From the Public Information

Coordinator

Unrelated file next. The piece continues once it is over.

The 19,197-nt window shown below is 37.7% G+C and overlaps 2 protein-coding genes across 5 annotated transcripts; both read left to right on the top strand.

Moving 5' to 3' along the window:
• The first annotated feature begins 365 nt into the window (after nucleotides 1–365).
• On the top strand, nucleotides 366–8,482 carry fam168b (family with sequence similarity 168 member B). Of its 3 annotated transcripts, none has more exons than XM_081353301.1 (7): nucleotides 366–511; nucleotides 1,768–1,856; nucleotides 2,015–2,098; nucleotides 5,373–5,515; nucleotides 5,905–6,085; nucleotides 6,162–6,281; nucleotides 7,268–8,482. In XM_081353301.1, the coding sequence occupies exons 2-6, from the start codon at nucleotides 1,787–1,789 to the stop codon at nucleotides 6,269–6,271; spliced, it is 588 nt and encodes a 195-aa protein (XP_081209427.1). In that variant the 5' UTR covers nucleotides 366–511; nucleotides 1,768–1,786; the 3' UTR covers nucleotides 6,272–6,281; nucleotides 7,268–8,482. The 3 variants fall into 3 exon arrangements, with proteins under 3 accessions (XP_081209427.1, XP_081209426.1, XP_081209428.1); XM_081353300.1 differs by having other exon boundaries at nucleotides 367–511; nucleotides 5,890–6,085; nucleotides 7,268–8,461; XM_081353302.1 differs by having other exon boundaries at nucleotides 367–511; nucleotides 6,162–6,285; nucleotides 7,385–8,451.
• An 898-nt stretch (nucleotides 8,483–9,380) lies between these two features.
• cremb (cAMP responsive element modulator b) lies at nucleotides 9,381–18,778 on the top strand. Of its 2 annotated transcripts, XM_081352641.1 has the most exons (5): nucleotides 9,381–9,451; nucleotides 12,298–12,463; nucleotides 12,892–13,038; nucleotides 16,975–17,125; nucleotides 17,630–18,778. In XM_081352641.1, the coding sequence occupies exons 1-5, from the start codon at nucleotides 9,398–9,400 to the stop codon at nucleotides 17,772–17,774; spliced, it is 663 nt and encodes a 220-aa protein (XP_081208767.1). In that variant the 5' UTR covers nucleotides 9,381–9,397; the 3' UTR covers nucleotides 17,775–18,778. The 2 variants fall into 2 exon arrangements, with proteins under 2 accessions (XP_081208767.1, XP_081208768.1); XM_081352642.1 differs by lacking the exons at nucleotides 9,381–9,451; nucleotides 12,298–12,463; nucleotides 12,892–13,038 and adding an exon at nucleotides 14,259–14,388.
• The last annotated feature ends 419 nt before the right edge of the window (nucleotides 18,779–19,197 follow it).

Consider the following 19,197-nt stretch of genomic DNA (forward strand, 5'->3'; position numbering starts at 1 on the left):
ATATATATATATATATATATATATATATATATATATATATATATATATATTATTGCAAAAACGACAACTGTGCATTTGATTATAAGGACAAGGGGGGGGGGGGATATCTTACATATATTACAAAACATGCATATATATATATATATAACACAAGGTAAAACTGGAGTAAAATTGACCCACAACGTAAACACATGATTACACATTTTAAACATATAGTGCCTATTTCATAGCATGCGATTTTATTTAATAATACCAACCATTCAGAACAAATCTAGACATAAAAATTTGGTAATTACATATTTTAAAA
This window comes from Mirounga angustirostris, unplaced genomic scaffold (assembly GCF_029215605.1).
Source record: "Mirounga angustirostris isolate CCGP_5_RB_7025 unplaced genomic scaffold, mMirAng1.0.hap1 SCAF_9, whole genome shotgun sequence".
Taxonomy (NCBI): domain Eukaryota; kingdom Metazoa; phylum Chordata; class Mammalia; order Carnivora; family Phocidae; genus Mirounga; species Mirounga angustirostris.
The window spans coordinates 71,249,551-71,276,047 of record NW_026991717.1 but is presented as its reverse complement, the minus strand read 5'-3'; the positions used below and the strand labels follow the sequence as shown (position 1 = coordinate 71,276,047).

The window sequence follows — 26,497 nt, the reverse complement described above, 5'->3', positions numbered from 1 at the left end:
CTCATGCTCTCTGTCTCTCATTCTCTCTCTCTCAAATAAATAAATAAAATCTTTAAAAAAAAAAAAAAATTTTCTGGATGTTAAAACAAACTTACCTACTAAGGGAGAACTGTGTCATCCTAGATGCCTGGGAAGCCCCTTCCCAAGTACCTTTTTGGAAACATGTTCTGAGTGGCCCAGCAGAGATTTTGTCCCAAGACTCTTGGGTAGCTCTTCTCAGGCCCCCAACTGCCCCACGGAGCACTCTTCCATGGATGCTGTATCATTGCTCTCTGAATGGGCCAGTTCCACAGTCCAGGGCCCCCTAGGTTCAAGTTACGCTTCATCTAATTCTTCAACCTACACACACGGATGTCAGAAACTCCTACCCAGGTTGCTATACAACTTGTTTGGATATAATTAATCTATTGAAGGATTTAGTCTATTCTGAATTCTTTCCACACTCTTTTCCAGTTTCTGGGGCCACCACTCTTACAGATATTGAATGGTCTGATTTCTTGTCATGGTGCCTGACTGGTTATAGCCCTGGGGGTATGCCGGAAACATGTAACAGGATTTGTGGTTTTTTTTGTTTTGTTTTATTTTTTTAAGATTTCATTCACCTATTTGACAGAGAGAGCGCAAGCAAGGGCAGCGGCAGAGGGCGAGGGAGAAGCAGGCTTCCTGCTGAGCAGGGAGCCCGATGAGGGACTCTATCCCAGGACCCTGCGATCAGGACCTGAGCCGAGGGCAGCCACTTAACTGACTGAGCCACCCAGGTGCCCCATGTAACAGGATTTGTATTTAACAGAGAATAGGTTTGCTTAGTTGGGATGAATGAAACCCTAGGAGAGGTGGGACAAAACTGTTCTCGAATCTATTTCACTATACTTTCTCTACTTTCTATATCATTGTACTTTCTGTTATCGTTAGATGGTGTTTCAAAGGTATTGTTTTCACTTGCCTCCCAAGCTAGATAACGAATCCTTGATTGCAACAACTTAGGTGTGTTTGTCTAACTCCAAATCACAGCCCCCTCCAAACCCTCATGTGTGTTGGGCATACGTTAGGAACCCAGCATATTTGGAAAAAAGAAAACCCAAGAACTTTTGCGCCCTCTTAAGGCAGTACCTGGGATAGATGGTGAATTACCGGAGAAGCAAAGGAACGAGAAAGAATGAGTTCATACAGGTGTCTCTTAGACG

John Ross, KD8IDJ Winners of the 26th Annual Ohio Section Newsletter Contest Announced It’s days like today that I’m glad to be a journalist and proud to be Amateur Radio operator! Just over three hours of excitement, frustration, fascination and finally we have the winners of the 2018 Ohio Section Newsletter contest. Believe me, it was an experience to witness as accomplished journalists and public relations professionals began to look through our newsletters…and realize just how difficult you have made it to pick the best. Really, the more difficult the process, the better it is and it confirms what I see every day… quality, effectiveness and just great newsletters doing what they are supposed to be doing… communicating all there is to know about your clubs and Amateur Radio. It's why the Ohio Section is the best and why we have the best editors and writers hands down. Our judges have been with us for five years now and are in a unique position to watch how we’ve grown and improved. They were impressed and know why we take our hobby seriously and put forth great efforts to communicate both on the air, on line and in print. It’s a trifecta of perfection. Congratulations to all of the clubs that entered and here are the 2018 Ohio Section Newsletter Contest winners. First Place The RADIOGRAM…Portage County Amateur Radio Service – Tom Parkinson, KB8UUZ editor Second Place-Tie (first time a printed newsletter and on-line newsletter have shared an award) The Spirit of ’76 & ’88…Lake Erie Amateur Radio Association – Ken Kane, KG8DN editor DELARA News…Delaware Amateur Radio Association – Stan Broadway, N8BHL editor Third Place Quarter Century Wireless Association…Cleveland Chapter Newsletter – Bob Winston, W2THU editor Fourth Place The Exchange…SouthWest Ohio DX Association – Bill Salyers, AJ8B editor Honorable Mention – Tie CARA COMMUNICATOR…Cambridge Amateur Radio Association – Lyn Alfman, N8IMW editor The Voice Coil…Mahoning Valley Amateur Radio Association – Mark Haverstock, K8MSH editor TO THE REAR…CQ  Last month I wrote a little ditty about putting a bumper sticker on your car indicating that you’re a ham and the frequency you’re monitoring. Well, Tom KB8UUZ, sent me a handful of CQ stickers and so I slapped on the rear of my Jeep…and I’m good to go! I’ve got a few left…shoot me an email if you need one. If you see a great ham bumper sticker send me a picture. Hope to bump into you sometime…on the air… not into the car in front of me! RTTY The more new modes of communications there are…the more I want to keep using some of the old methods…including RTTY. I just acquired my 5th RTTY machine…just like one in the picture above. It’s a Teletype Model 33, the first to use ASCII instead of the old BAUDOT code. You can still receive RTTY signals and using your computer can decode them to run a real Teletype machine. Some companies still make terminal units to drive the old machines so you can experience the atmosphere of the old newsrooms and the familiar smell of ozone and oil! Every newsroom I worked in had at least four teletype machines that constantly banged out news stories from all over the world. These machines are equipped with bells and the bigger the story the more bells! The ARRL website has some great information on amateur RTTY. OST also has a lot of information including frequencies with the most RTTY activity. I wax nostalgic every year after the newsletter contest for some real RTTY news while I’m printing the newsletters for the judges! Maybe next year I can get one club to send me their newsletter via RTTY!!! I know I’ve said this before but we need to continue to use the technology we have so we don’t lose it. Now, back to my DMR radio! 2018 FIELD DAY Field Day is just one of the great events we have to help, not only us, but Amateur Radio overall. I saw a lot of great pictures from field day and listened as much as I could while working but I was impressed with everything I heard. I received several radiograms via cell phone while out to dinner with family and friends. After they asked me what language I was using while on the phone, I calmly explained field day, how it works and why we do it. Everyone stopped eating for minute and seemed pretty imp